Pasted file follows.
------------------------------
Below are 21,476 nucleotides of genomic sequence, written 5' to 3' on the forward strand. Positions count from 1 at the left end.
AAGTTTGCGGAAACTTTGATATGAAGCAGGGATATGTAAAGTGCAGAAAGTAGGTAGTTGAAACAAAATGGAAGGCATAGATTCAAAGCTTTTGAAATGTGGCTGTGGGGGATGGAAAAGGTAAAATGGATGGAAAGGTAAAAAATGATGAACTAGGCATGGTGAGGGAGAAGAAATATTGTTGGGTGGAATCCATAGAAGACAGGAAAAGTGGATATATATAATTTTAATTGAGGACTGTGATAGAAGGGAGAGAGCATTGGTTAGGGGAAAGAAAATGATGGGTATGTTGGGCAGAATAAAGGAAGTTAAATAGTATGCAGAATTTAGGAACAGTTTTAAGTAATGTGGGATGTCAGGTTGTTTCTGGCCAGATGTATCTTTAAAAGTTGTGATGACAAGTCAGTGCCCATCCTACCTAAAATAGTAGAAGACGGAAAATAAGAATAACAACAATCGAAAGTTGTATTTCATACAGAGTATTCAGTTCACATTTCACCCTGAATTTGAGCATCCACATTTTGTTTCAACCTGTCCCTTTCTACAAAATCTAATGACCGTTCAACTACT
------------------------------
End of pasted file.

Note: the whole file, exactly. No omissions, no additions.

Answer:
Below are 21,476 nucleotides of genomic sequence, written 5' to 3' on the forward strand. Positions count from 1 at the left end.
AAGTTTGCGGAAACTTTGATATGAAGCAGGGATATGTAAAGTGCAGAAAGTAGGTAGTTGAAACAAAATGGAAGGCATAGATTCAAAGCTTTTGAAATGTGGCTGTGGGGGATGGAAAAGGTAAAATGGATGGAAAGGTAAAAAATGATGAACTAGGCATGGTGAGGGAGAAGAAATATTGTTGGGTGGAATCCATAGAAGACAGGAAAAGTGGATATATATAATTTTAATTGAGGACTGTGATAGAAGGGAGAGAGCATTGGTTAGGGGAAAGAAAATGATGGGTATGTTGGGCAGAATAAAGGAAGTTAAATAGTATGCAGAATTTAGGAACAGTTTTAAGTAATGTGGGATGTCAGGTTGTTTCTGGCCAGATGTATCTTTAAAAGTTGTGATGACAAGTCAGTGCCCATCCTACCTAAAATAGTAGAAGACGGAAAATAAGAATAACAACAATCGAAAGTTGTATTTCATACAGAGTATTCAGTTCACATTTCACCCTGAATTTGAGCATCCACATTTTGTTTCAACCTGTCCCTTTCTACAAAATCTAATGACCGTTCAACTACT